New measures can have a website blocked in hours and without due process
Turkish parliamentarians have signed off on fresh Internet controls that could have an impact on internet gambling websites.
Opposition is already mounting to the new laws, which enable websites to be quickly blocked by the authorities without due judicial procedures and checks. The measure also permits authorities to record and keep individuals' browsing histories for up to two years.
The Reuters news agency reports that there have been opposition accusations that the government's motivation is to stifle growing criticism on a corruption scandal rocking the country.
"Social media and video sharing sites have been awash with alleged recordings of ministers including Prime Minister Tayyip Erdogan and business allies presented as proof of wrongdoing. Reuters has been unable to verify their authenticity," the news agency reported Thursday.
The government claims that its internet reforms are aimed at protecting individual privacy, and not gagging its critics. And it notes that under the new law, decisions to remove material taken by the telecoms authority will be subject to judicial review within 24 hours, with the authorities having a right of appeal following that.
The new measure – passed in parliament on Wednesday this week – allows telecommunications authorities to block access to material within four hours without a prior court order, tightening restrictions imposed in an already widely criticised law adopted in 2007.
The 2007 legislation specifies "unauthorised gambling" among the many subjects it regards as taboo, including any insult to Turkey's founder Mustafa Kemal Ataturk.
Umut Oran, a deputy from the main opposition CHP, told the general assembly this week: "This is against the constitution. Bans like this exist in times of coups and have not been able to conceal any corruption."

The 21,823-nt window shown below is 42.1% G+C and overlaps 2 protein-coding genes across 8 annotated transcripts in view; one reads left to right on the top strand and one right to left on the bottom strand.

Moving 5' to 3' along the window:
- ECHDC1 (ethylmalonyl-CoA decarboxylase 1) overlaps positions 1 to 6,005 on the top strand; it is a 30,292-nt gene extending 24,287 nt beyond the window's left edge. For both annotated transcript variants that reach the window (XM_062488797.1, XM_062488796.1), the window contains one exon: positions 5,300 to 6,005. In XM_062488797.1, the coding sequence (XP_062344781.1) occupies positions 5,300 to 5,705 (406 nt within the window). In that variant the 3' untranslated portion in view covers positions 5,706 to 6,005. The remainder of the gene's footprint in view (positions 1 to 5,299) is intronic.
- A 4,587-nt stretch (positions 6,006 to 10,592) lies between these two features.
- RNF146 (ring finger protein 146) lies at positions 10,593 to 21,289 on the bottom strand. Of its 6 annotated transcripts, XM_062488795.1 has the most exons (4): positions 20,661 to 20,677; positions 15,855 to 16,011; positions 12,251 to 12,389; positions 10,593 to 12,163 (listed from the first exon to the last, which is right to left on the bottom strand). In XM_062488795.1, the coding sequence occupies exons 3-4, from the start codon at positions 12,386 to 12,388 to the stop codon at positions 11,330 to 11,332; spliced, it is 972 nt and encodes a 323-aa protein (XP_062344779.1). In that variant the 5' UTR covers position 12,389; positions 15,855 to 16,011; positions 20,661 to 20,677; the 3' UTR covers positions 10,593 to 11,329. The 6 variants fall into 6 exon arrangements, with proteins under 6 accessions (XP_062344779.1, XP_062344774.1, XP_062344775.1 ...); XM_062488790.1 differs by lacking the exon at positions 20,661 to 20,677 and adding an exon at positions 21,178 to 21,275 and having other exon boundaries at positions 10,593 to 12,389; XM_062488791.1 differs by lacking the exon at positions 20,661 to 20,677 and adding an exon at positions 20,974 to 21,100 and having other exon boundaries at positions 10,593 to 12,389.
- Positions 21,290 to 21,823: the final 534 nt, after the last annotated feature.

Prime Minister Erdogan's critics say his autocratic response to the corruption scandal is further evidence of his authoritarian and anti-democracy approach to governing, which have already caused public demonstrations and raised concerns about stability in the run-up to local and presidential elections this year.
Turkey is currently applying for membership of the European Union, where concerns have also been expressed regarding the corruption scandal and heavy handed government action in dealing with it.
Responding to public censure, Communications Minister Lutfu Elvan claimed that criticism of the new law was based on misinformation. He said that the legislation passed Wednesday was intended to help the authorities quickly block offensive and specific content rather than impose blanket website bans.
"In many European countries [the laws] are much harsher … none of the criticism bears any relation to reality," he said.
President Abdullah Gul has not yet signed the new measure into Turkish law, and opposition calls are growing for him to refuse to do so.
Nils Muiznieks, commissioner for human rights at the Council of Europe, told Reuters that the amendments went in the "opposite direction" to European standards on freedom of expression and of the media.
"The hasty and opaque manner in which these amendments have been pushed through parliament, without any genuine consultation of the major stakeholders, is also regrettable," he said.
Observers on the Turkish internet scene report that the nation already has strict Internet laws under which thousands of websites have been blocked, from news portals viewed as close to Kurdish militants to gay dating sites.
More than 40,000 sites are blocked, according to Turkey's engelliweb.com, which tracks access restrictions.
Almost all internet traffic passes through the infrastructure of Turk Telekom, which is 32 percent state-owned. The organisation has so far declined to comment on the new measures.
Jim Cowie, chief technology officer and founder of Renesys, a U.S.-based firm that carries out real-time analysis of internet routes and traffic and provides intelligence for network companies, told Reuters that the ban would impact investment, and takes Turkey in the direction of Iran and China in terms of tough regulation.
"You can't provide services unless you retain your licence. That gives the government a large degree of control," he said.
"Istanbul is a very logical place to put data centers if you want to serve the whole…Middle East," he told Reuters. "But because of the problems the government has potentially created … you're more likely to go to Budapest or Sofia."
"This proposal … gives the powers of the legislative, executive and judiciary completely to the TIB [the national telecommunications authority], which is turning into an intelligence agency," professors from Istanbul's Bilgi University and Ankara University said this week.
"From the perspective of fundamental rights and freedoms it indicates the start of a period of great darkness," professors Yaman Akdeniz and Kerem Altiparmak wrote.
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